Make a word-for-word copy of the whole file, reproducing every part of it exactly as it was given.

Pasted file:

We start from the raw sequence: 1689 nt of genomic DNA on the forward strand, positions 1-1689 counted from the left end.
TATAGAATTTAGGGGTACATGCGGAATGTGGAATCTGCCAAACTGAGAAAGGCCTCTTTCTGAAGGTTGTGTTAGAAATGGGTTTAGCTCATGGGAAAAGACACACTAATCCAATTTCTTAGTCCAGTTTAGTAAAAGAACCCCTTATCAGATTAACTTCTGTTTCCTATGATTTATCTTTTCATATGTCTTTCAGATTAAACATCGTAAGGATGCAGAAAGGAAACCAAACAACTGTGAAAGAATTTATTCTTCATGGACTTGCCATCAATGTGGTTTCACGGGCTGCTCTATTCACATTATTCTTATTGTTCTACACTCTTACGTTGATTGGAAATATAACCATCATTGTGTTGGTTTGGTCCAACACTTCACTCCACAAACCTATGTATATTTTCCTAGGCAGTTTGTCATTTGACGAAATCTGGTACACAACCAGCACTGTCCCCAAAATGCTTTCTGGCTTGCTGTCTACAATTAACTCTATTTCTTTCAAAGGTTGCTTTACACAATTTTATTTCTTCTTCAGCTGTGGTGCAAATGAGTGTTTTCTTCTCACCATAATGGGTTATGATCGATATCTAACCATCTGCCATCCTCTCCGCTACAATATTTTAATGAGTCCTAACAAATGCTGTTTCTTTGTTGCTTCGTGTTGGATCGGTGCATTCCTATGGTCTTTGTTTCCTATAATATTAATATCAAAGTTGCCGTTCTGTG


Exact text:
We start from the raw sequence: 1689 nt of genomic DNA on the forward strand, positions 1-1689 counted from the left end.
TATAGAATTTAGGGGTACATGCGGAATGTGGAATCTGCCAAACTGAGAAAGGCCTCTTTCTGAAGGTTGTGTTAGAAATGGGTTTAGCTCATGGGAAAAGACACACTAATCCAATTTCTTAGTCCAGTTTAGTAAAAGAACCCCTTATCAGATTAACTTCTGTTTCCTATGATTTATCTTTTCATATGTCTTTCAGATTAAACATCGTAAGGATGCAGAAAGGAAACCAAACAACTGTGAAAGAATTTATTCTTCATGGACTTGCCATCAATGTGGTTTCACGGGCTGCTCTATTCACATTATTCTTATTGTTCTACACTCTTACGTTGATTGGAAATATAACCATCATTGTGTTGGTTTGGTCCAACACTTCACTCCACAAACCTATGTATATTTTCCTAGGCAGTTTGTCATTTGACGAAATCTGGTACACAACCAGCACTGTCCCCAAAATGCTTTCTGGCTTGCTGTCTACAATTAACTCTATTTCTTTCAAAGGTTGCTTTACACAATTTTATTTCTTCTTCAGCTGTGGTGCAAATGAGTGTTTTCTTCTCACCATAATGGGTTATGATCGATATCTAACCATCTGCCATCCTCTCCGCTACAATATTTTAATGAGTCCTAACAAATGCTGTTTCTTTGTTGCTTCGTGTTGGATCGGTGCATTCCTATGGTCTTTGTTTCCTATAATATTAATATCAAAGTTGCCGTTCTGTG